Se ha denunciado esta presentación.
Utilizamos tu perfil de LinkedIn y tus datos de actividad para personalizar los anuncios y mostrarte publicidad más relevante. Puedes cambiar tus preferencias de publicidad en cualquier momento.


75 visualizaciones

Publicado el

It is important to know how to manage a situation when a child goes missing, as a foster carer or staff member. This guide outlines key details, do's and don'ts- and is all complaint with the National Minimum Standards and Regulations of Fostering Services.

Publicado en: Servicios
  • Sé el primero en comentar

  • Sé el primero en recomendar esto


  1. 1. MISSING CHILD Policies & Procedures Copyright © 2017 TCI Pathway
  2. 2. A guide for carers and staff, to help them manage a situation when a child goes missing. The general policies in this document are compliant with the Fostering Services National Minimum Standards and Regulations 2011, Standards 5 Missing from Care Copyright © 2017 TCI Pathway
  3. 3. ‘Missing Child’, DEFINED The term ‘missing’ or ‘absconding’ means: • A child who is absent from his/her placement and whose whereabouts are unknown. This includes a child who may have been abducted. • A child who is absent from his/her placement without the agreement of the carers but whose whereabouts are known or suspected. • A child who is Remanded or otherwise Lawfully Detained in Local Authority Accommodation and is absent without Authority or Missing from the placement. Copyright © 2017 TCI Pathway
  4. 4. Planning & Prevention Foster carers should know when to try to prevent a child or young person leaving the home and should make this clear through oral communication. However, they should not try to restrain the child should they be intent on leaving, or in any other circumstances, unless it is necessary to prevent injury to the child or others, or serious damage to property. Copyright © 2017 TCI Pathway
  5. 5. Planning & Prevention Carers should be continuously alert to the signs or indications that a child may be likely to 'run away' or become missing. If carers suspect that this may happen, they should take any action already agreed with the supervising social worker and the child’s social worker, or do what they can (within reason), and safely decrease the chances, or prevent the child from leaving - this includes circumstances where a child is refusing to return to the home. If the risk increases, they should contact the supervising social worker or if out of hours- the on-call social worker for advice. If there is a serious risk e.g. the child is behaving in a violent manner or threatening to damage property, the carer should contact the Police, then contact the Supervising Social Worker at the first opportunity. Copyright © 2017 TCI Pathway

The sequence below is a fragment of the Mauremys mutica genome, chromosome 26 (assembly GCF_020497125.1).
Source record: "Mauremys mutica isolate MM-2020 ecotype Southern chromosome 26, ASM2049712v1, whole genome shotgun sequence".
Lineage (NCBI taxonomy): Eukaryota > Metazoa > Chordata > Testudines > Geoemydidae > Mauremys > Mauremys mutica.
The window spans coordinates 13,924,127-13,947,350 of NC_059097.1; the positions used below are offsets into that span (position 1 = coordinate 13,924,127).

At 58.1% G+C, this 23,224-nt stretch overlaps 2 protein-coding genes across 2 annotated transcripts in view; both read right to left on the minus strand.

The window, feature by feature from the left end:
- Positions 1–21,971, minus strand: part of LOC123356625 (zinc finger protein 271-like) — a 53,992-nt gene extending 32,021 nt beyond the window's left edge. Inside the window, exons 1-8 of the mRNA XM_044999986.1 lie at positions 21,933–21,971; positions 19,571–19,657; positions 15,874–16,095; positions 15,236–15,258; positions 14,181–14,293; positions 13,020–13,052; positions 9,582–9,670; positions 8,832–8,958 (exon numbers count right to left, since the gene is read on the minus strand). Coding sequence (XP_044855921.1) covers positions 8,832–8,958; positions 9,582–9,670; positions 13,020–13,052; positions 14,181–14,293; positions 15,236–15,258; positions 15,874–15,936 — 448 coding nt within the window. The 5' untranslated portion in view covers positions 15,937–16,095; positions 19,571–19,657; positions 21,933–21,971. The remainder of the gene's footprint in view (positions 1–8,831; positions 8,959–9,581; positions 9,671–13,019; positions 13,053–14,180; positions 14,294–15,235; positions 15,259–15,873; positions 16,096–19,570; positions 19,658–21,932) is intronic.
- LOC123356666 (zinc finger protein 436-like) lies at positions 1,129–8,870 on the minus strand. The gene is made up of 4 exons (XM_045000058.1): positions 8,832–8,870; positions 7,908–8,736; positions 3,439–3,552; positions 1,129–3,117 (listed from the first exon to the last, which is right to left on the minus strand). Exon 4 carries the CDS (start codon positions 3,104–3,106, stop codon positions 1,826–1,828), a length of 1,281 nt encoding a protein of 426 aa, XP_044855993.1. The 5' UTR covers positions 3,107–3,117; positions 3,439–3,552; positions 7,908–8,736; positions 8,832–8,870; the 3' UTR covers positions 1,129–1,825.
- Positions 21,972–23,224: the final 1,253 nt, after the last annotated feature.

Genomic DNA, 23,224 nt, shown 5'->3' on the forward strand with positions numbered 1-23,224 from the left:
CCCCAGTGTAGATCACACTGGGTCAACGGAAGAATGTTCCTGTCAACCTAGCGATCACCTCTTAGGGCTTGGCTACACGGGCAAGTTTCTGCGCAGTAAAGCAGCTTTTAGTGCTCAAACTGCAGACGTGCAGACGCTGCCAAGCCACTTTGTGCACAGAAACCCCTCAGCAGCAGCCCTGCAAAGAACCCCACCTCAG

6. 6. WHEN A CHILD GOES MISSING The foster carer should:  Make attempts to locate the child i.e. telephone all known contacts of the said child e.g. their school, friends, parental addresses and shops and if able to visit all known places they may be i.e. playgrounds, friend’s homes, local areas where groups of children congregate.  If the child is not found within a reasonable time frame: one hour for under 12's and two hours for over 12's (unless stated otherwise in their Placement Agreement/Placement Plan), report the child missing to the local Police and the child's Local Authority (social worker/Duty/EDT). It is the carer's responsibility to ensure they have these numbers available to them. Copyright © 2017 TCI Pathway
  7. 7. WHEN A CHILD GOES MISSING The foster carer should:  Complete a Missing Person’s Report detailing the date, time, and description of the circumstances prior to the child absconding, note all people notified and required action. Note the time the young person returned and circumstances. Note any reasons the young person gave for being absent.  Send the Report to their Supervising Social Worker or the Fostering Service Manager as a matter of urgency. Copyright © 2017 TCI Pathway
  8. 8. WHEN A CHILD GOES MISSING At no time should the foster carer pass any information to the press. All information should only be shared between the Local Authority, Police and the Fostering Service Manager. It will be the responsibility of the child's social worker or Local Authority EDT to inform the child’s parents where appropriate. Once the child has been reported missing, the police will interview the foster carer to obtain relevant information including the child's details, name date of birth, hair/skin/eye colour, distinguishing features, any disabilities, clothing and jewellery believed to be worn. A recent photograph may be required. Carers should be aware that the police have the right to search their property and may do so to ascertain that the child is still missing and not just hiding. Copyright © 2017 TCI Pathway
  9. 9. WHEN A CHILD RETURNS AFTER GOING MISSING The foster carer should take the following into consideration:  Assess the child’s immediate needs i.e. offer something to eat, does the child need a shower/bath and a clean change of clothes? Is there any need for medical treatment?  Explain to the child that they do not want them to go missing but they will be welcomed back to the household.  Try to gain an insight into the young person’s absence and what can be done to minimise its recurrence, although it is acknowledged that the point at which the child returns may or may not be the best time to try to discuss the reasons why the child has gone missing.  Inform all relevant professionals i.e. police (unless they returned the child), Fostering Service Manager and the child’s Local Authority that the child has returned. A missing from care return interview will be completed with the child or young person. Copyright © 2017 TCI Pathway